Perspective: 3 Ways to Challenge Yourself and Your Views
Author: Leader in Me
October 16, 2018
Perspective is a hard thing to shift when we fall into a routine. My all-time favorite quote from Dr. Stephen Covey, found in The Leader in Me, expresses my message today about perspective:
“When literally hundreds of students arrive in unison each morning like a giant wave, or when they depart en masse at the end of the day like the tide going out, it must be difficult for educators to always keep in mind that ultimately, in the final analysis, every child is a one – a unique spirit with gifts. And lest anyone forget, every teacher and administrator is also ultimately a one, having their peculiar package of experiences and their own one-of-a-kind package of talents. What greater contribution can an individual teacher make than to enable an individual child to successfully lead his or her own life and to maturely respond to life’s challenges?”
What Stephen is asking us to do, is to “see” the truth about each other – to change our perspective. He’s asking us to fight against the relentless cultural and environmental challenge that beats against us “like the pounding surf,” as he would say, of seeing students and colleagues as “tides,” and “waves” and collectives; as groups, as grade levels, as class periods, ages, demographics and on and on. Rather, he’s asking us to take the more difficult path of seeing from another individual’s perspective. This way of seeing can actually change our way of being. In fact, it truly is the only thing that can change our way of being. Seeing others as they are, transforms us.
“When understanding arises, compassion is born,” said teacher, author, and peace activist Thick Nhat Hanh. A great example of this is from a story I heard from a friend and fellow teacher. A second-grade student in Camas, Washington recently expressed to him, while substitute teaching in the boy’s class that day, who’d only been in the class a few hours, “You are the best substitute I’ve ever had. Wait – no – you are the best teacher I’ve ever had at this school.”
How did he do it? How did this substitute teacher, in two hours, make such an impact on a student? I know my substitute friend would agree with Stephen Covey. He would agree that the secret is to see each person as the tremendous individual, with unlimited potential that they truly are. Students and others can feel when you are seeing them this way. There is no faking it. They respond to your way of being with them, to your way of seeing them.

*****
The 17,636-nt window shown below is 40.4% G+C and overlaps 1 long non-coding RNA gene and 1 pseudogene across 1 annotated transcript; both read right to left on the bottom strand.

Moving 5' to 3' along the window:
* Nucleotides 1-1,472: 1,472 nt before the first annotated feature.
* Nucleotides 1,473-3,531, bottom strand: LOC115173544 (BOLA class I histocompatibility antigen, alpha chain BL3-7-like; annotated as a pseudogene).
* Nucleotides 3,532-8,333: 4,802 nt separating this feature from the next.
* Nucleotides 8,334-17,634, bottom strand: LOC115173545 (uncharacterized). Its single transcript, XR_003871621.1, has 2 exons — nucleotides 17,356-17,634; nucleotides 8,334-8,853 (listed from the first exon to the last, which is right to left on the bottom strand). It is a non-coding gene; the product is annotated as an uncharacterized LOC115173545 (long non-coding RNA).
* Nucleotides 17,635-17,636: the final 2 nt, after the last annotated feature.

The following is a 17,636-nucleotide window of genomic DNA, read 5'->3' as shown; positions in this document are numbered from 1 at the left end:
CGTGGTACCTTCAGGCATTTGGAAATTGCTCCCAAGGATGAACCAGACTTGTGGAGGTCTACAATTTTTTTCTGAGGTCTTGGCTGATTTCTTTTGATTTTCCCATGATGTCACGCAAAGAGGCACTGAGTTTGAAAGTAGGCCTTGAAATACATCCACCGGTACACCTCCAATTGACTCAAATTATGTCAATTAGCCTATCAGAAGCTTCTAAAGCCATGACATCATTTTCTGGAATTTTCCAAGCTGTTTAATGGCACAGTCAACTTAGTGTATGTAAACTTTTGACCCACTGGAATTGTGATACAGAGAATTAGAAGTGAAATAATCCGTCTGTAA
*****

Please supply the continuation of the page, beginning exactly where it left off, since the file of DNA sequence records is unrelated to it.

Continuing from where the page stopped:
An amazing principal and colleague in Yakima, Washington said something to me as profound as anything I’d heard on the subject: “How do you teach a child to read? You make friends with that child.”
So, how do we change our perspective? How can we view situations and problem through another’s eyes? Here are three ways.
3 Ways to Challenge Your Perspective
Everyone is fighting their own battles, learn what they are.
Every student or fellow teacher, as I heard another say, “has a story that would make you cry.” See that story of suffering, of sadness, of struggle. Work to find their perspective. Maybe it starts by asking them a question. And then maybe another. And then another.
Encourage their Tenacity.
Their story could be one of grit, fight, persistence, resolve, and self-defense. They are battling, and you see that in them. Once you do, they are seeing you. Not only will your perspective change, but their perspective of you will change as well.
Find their story of Solicitude.
Yes, a fancy word for kindness, care, and concern. Our colleagues and students care about something. They often are serving and loving and giving in ways that they would never share casually. Pets, ladybugs, knitted sweaters – whatever melts their heart, learn that what and why behind it.
Nobel Prize winner Dag Hammarskjold, a Swedish diplomat, economist, and author said, “It is more noble to give yourself completely to one individual than to labor diligently for the salvation of the masses.” Your efforts, energy, and perspective are for the one. The one by one. One at a time. One fist bump, handshake, and “How are you today?” at a time. An undivided perspective. They will know then that to you they are not waves, or tides, or numbers or grades, but a unique and valued individual. They will know that you really see their story, that you really care. And they’ll be right. You REALLY do! Because you’ve really changed. You see them differently. Truthfully— seeing really is being.